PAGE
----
“You’re Not ADD (Part 3): You’re Artistic”
My mother always saw my messiness, my inconsistencies, and my “elsewhere-ness” not as indicators of ADHD but by-products of my creativity. Approaching midlife, however, I began to feel burdened by my creative nature.
Do you fidget? No, but I doodle in the margins of everything. Are you driven by a motor? No, I’m driven by my insatiable quest for Beauty. Do you daydream a lot? Um, yeah, duh. I’m using my imagination…
When the therapist interviewed my mother to see whether I’d had ADD as a child, mom resisted. She was loath to define me — or any child — pathologically. She had always played up my strengths — and thus my messiness, my inconsistencies, and my “elsewhere-ness,” were simply seen as by-products of my creative nature.
In Driven to Distraction, Dr. Hallowell talks about how, lacking an inner structure, a mind with attention deficit disorder (ADHD or ADD) needs to structure itself around something. How grateful I was that my mother welcomed me and encouraged me to structure my mind around creativity! I was never bored, since she kept me supplied with pencils, crayons and notebooks — all the medicine I ever needed. The impenetrable bedroom was a work-around. I developed my talents and work always came easily. Someone always needed a sketch for something or other. “What is creativity,” asks Hallowell, “but impulsivity gone right?”
Approaching/wading through midlife, however, I was feeling inwardly burdened by my creative nature. My schedule was packed with social events involving costumes, my files were bursting with unfinished sketches and drawings, my house was cluttered with interesting things that needed dusting, and my computer was filling up with unpublished novels. I could barely juggle my twenty clients, all of which wanted a different slice of my graphic design and writing and drawing and designing and creative consulting talents, with all of the volunteer work I wanted to do. On the ADHD screening, however, I showed up as stable, having owned the same business for 20 years and being a pillar of the community.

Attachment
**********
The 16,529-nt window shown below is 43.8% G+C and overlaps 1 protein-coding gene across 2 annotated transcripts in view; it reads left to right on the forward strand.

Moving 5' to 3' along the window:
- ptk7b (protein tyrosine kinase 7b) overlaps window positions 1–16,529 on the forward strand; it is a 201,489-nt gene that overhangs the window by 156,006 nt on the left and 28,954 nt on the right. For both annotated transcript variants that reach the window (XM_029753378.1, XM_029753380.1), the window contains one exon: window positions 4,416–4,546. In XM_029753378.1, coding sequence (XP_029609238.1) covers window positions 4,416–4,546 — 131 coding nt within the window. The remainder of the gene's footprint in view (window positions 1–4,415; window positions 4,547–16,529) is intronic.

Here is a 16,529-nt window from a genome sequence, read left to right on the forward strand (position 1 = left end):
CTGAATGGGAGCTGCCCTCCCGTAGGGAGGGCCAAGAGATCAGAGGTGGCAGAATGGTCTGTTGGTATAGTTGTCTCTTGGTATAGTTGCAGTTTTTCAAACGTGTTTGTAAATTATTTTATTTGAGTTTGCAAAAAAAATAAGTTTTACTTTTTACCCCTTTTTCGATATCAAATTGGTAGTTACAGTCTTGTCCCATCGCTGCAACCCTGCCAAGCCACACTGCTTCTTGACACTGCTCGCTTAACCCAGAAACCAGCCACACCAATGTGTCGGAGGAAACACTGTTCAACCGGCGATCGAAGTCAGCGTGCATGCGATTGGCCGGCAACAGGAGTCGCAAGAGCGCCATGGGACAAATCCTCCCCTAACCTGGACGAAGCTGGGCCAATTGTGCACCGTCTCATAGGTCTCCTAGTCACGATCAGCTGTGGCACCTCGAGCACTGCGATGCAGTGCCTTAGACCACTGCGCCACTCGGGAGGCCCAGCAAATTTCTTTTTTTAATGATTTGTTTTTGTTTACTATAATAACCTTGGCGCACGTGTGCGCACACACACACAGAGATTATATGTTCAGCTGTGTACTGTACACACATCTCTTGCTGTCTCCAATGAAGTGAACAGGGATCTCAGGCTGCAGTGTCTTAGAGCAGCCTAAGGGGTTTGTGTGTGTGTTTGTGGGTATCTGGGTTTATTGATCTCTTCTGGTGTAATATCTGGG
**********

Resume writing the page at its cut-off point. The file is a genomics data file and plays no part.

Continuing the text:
Searching for connections one day, I found a wonderful article by organization coach Ariane Benefit about my Meyers-Briggs personality profile, the rare borderline ENTP/ENFP.
In Is it ADHD or Creative Personality Type?, she writes, “Creative personality type refers to people who thrive on growth, change and novelty, and tend to get bored with anything that is too repetitive or that stays the same for too long. They also:
- prefer exploring new ways of doing things,
- take more risks than the average person,
- challenge the status quo,
- want to try new things,
- delight in solving problems,
- prefer to research and continuously learn new things over implementing routines.”
Doesn’t that sound familiar? Doesn’t it sound a little like the Interest Driven Mind? Or ADHD? The huge number of successful celebrities who are comfortable with a little creative chaos tells you there might just be a connection between the two. I guess it’s whether or not you can stand by your strengths, grow your intelligence, and have a purpose. Without clear goals and a guiding structure, creativity can be cancerous, growing in every direction and taking over every room in the house. It becomes, to quote F. Scott Fitzgerald on the second page of The Great Gatsby, “that flabby impressionability which is dignified under the name of ‘creative temperament.'” Distractible, Impulsive, and Hyperactive.
Distractibility is a fact of life — there is always a new and interesting idea. Impulsivity is energy — to act on my ideas. And hyperactivity, well, that will help me go the distance. I call these extra voices in my head my muses. By doodling in the margins, I give them something to do so that I can make some forward progress on my best intentions. It’s the power of creativity.
Updated on June 28, 2019